• If the hospital, how long will I be in the hospital?
  • How long can I expect my recovery to take?
  • How long before I can exercise, lift children, and return to work?
  • Will this surgery affect my sexual arousal and my ability to have an orgasm?
  • Will I be able to get pregnant after a hysterectomy?
  • Does a hysterectomy increase my risk of vaginal prolapse later in life?
Your Hysterectomy Options
Surgical Approaches to Hysterectomy

There are three different ways, or “approaches” to perform your hysterectomy. Your gynecologist will recommend one of these to you depending on your needs and preferences.

Read this article from Minnesota Health Care News: “Hysterectomy: Alternative Surgical Approaches” by Dr. Jon Nielsen.

Laparoscopically: 3-4 small incisions are made in your abdomen. A thin, lighted, telescope-like device called a laparoscope is used to look at the pelvic organs. This may be done with or without the da Vinci surgical robot.

Vaginally: The uterus and other organs are removed through a small incision inside your vagina with no abdominal incisions.

Abdominally: A 4-6 inch incision in your abdomen allows the doctor to remove your uterus and/or other organs. This surgical approach is reserved for women for whom minimally invasive techniques are not the recommended option.

This chart describes each hysterectomy approach.
Understanding Risks and Complications

Regardless of what type of hysterectomy, this is a surgical procedure. As such, it brings risks and potential complications that include but are not limited to potential blood loss, infection, and damage to internal organs during or after surgery.

Talk with your Oakdale ObGyn gynecologist about your risks, potential complications and any concerns you might have before surgery.

Where is Surgery Performed?

Depending on your condition, age, general health and other factors, surgery is performed at the North Memorial Ambulatory Surgery Center at Maple Grove, North Metro Surgery Center in Blaine, or at Maple Grove Hospital.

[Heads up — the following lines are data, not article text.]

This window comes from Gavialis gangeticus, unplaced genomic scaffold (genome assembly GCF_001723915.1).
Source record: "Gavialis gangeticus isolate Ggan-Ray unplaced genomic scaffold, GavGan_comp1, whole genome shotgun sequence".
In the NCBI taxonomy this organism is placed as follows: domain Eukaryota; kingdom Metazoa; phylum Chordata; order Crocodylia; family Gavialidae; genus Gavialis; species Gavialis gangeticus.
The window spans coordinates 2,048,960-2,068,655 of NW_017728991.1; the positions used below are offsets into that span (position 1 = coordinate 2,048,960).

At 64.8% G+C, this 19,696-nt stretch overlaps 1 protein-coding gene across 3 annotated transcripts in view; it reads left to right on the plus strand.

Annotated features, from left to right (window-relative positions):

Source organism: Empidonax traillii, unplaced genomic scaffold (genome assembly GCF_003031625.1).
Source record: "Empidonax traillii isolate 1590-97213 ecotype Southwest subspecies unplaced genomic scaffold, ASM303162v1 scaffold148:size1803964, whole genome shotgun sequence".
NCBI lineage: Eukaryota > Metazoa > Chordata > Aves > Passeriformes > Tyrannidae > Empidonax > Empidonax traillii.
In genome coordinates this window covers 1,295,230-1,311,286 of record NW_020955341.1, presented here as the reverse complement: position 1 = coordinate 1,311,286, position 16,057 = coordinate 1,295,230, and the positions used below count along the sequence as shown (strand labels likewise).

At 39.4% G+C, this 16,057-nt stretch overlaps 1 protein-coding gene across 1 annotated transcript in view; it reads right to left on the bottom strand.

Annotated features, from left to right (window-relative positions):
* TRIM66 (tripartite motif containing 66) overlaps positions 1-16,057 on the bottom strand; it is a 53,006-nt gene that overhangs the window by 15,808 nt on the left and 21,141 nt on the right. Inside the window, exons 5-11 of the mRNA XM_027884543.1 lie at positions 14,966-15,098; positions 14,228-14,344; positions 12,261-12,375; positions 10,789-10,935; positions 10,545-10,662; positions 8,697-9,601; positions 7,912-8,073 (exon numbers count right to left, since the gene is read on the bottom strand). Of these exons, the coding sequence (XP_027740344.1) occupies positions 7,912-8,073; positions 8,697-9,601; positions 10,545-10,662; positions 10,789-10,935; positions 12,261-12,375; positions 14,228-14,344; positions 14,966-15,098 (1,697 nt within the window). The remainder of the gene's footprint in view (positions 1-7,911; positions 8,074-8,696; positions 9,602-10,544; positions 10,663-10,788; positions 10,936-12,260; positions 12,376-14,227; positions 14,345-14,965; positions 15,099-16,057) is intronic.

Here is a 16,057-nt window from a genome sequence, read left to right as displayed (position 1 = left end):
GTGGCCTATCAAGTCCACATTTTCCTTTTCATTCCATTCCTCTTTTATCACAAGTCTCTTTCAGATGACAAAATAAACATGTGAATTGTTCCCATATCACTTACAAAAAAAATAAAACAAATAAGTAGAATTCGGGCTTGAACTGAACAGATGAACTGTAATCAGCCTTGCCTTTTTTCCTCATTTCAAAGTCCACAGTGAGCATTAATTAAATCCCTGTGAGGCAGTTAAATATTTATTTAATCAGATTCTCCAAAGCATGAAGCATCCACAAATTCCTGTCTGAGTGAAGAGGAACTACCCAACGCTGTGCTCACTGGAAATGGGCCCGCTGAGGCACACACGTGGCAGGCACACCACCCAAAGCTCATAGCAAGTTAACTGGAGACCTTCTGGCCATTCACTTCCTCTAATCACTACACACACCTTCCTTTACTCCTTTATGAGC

Your Oakdale ObGyn gynecologist will talk with you about whether or not you are a candidate for a “same-day” hysterectomy.

What to Expect After Your Hysterectomy

Our doctors and staff are committed to your comfort following surgery. We will discuss with you what to expect after surgery and how we can help you.

You may experience shoulder pain, nausea, fatigue or abdominal discomfort for the first 24-48 hours after surgery. Prescription medications or over-the-counter pain relievers often help, as can rest. Talk with you doctor about any of your concerns before you go home.

Questions to Ask Your Doctor

If you and your Oakdale ObGyn gynecologist determine that a hysterectomy is right for you, consider these questions before surgery.

  • Which type of hysterectomy and surgical approach do you recommend for me?
  • Do I need to have my ovaries or cervix removed?
  • Do I need to worry about hormones if my ovaries are removed?
  • Why remove the cervix?
  • Will I have scars after surgery? If yes, how large will they be?
  • Would a robot-assisted hysterectomy benefit me?
  • Will my surgery be performed in a hospital or at an outpatient ambulatory surgery center? What’s the difference?
  • If the hospital, how long will I be in the hospital?
  • How long can I expect my recovery to take?
  • How long before I can exercise, lift children, and return to work?
  • Will this surgery affect my sexual arousal and my ability to have an orgasm?
  • Will I be able to get pregnant after a hysterectomy?
  • Does a hysterectomy increase my risk of vaginal prolapse later in life?

Our team is committed to helping you be and stay healthy.
Call 763-587-7000 or book online today.